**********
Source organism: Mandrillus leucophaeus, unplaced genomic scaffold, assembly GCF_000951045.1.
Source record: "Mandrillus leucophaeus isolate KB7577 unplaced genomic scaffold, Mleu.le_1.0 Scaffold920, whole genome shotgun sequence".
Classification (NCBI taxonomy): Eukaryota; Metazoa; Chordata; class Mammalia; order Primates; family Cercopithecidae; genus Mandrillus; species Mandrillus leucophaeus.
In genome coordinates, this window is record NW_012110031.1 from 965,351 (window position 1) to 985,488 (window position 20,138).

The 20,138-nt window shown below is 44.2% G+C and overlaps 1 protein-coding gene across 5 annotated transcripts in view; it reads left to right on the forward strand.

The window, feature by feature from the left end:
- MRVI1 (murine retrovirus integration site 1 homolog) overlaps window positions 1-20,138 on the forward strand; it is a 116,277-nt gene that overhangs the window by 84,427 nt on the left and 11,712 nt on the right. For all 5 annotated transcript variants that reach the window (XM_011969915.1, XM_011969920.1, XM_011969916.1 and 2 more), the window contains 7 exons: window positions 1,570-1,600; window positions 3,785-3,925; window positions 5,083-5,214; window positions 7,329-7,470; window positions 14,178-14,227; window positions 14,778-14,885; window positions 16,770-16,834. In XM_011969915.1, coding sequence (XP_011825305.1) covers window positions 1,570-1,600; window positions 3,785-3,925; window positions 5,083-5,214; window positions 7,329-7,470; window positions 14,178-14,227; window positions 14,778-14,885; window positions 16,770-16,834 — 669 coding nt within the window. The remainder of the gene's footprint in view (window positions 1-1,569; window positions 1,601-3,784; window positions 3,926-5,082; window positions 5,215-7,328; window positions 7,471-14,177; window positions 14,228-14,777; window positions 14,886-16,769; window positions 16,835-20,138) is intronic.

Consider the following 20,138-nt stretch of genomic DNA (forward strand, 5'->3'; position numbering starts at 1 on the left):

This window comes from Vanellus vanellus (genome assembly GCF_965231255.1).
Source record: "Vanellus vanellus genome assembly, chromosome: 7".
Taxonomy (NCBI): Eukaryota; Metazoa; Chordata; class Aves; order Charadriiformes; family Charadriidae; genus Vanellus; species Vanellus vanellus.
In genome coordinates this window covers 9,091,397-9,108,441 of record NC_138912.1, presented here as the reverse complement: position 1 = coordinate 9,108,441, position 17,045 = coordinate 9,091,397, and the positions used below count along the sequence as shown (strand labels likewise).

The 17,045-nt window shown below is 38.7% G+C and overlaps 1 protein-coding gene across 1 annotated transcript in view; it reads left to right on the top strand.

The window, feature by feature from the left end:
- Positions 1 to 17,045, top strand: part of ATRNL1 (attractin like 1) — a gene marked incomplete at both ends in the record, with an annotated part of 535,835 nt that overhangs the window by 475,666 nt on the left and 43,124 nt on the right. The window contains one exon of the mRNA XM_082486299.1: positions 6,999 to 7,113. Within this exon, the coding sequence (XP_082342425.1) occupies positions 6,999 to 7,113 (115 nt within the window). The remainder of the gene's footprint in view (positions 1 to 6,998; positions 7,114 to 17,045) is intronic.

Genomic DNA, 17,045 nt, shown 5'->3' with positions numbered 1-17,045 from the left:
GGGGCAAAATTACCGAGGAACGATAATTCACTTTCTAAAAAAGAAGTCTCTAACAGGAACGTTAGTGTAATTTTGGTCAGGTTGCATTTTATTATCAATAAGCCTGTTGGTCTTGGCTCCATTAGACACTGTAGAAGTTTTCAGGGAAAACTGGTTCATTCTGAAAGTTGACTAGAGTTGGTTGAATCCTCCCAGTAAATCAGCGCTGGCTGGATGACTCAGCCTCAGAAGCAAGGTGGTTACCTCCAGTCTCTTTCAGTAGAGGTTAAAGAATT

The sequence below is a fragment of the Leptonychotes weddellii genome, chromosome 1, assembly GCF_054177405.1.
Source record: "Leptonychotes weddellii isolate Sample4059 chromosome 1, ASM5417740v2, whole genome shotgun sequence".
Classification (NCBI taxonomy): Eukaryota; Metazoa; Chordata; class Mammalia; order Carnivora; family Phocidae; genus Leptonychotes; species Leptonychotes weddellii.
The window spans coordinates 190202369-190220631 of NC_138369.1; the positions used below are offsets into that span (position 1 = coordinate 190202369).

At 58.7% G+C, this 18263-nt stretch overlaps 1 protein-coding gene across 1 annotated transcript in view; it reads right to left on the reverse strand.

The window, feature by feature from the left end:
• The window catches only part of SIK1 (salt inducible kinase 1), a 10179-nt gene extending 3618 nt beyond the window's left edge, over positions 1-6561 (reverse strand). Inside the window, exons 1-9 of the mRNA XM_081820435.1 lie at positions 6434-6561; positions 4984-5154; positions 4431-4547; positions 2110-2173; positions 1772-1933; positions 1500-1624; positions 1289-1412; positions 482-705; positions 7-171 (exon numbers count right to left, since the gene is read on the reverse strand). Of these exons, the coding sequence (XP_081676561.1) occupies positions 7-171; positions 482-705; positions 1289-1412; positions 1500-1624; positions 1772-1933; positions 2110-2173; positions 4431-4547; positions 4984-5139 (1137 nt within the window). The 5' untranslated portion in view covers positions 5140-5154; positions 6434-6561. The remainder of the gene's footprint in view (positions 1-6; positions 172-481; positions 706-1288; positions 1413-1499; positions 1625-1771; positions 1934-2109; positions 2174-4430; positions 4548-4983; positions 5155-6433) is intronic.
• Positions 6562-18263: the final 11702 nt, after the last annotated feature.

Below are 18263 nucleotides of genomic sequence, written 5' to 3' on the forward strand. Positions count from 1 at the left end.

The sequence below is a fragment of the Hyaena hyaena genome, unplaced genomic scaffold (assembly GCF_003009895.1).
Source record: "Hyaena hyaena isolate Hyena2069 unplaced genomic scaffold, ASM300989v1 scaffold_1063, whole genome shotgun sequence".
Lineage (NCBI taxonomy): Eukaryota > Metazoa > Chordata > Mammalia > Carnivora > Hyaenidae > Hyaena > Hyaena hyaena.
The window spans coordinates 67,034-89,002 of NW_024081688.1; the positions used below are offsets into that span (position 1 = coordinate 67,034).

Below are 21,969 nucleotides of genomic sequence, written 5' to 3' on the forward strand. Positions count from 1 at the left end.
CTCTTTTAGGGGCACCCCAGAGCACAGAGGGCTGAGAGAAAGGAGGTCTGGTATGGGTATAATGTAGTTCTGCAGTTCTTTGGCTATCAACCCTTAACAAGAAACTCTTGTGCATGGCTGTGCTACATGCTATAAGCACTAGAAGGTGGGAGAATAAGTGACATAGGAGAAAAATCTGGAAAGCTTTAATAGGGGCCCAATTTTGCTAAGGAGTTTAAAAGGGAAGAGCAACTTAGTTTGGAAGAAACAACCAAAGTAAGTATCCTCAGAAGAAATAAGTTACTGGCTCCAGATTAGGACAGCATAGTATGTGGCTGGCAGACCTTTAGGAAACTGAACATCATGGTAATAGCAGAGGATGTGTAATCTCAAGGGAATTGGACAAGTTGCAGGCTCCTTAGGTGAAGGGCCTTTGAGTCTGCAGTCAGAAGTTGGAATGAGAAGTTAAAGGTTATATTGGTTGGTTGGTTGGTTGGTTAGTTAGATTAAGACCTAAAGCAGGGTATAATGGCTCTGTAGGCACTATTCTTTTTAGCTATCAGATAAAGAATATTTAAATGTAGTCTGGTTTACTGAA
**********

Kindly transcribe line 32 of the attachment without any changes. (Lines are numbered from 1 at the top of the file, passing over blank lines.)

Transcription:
CTCTTTTAGGGGCACCCCAGAGCACAGAGGGCTGAGAGAAAGGAGGTCTGGTATGGGTATAATGTAGTTCTGCAGTTCTTTGGCTATCAACCCTTAACAAGAAACTCTTGTGCATGGCTGTGCTACATGCTATAAGCACTAGAAGGTGGGAGAATAAGTGACATAGGAGAAAAATCTGGAAAGCTTTAATAGGGGCCCAATTTTGCTAAGGAGTTTAAAAGGGAAGAGCAACTTAGTTTGGAAGAAACAACCAAAGTAAGTATCCTCAGAAGAAATAAGTTACTGGCTCCAGATTAGGACAGCATAGTATGTGGCTGGCAGACCTTTAGGAAACTGAACATCATGGTAATAGCAGAGGATGTGTAATCTCAAGGGAATTGGACAAGTTGCAGGCTCCTTAGGTGAAGGGCCTTTGAGTCTGCAGTCAGAAGTTGGAATGAGAAGTTAAAGGTTATATTGGTTGGTTGGTTGGTTGGTTAGTTAGATTAAGACCTAAAGCAGGGTATAATGGCTCTGTAGGCACTATTCTTTTTAGCTATCAGATAAAGAATATTTAAATGTAGTCTGGTTTACTGAA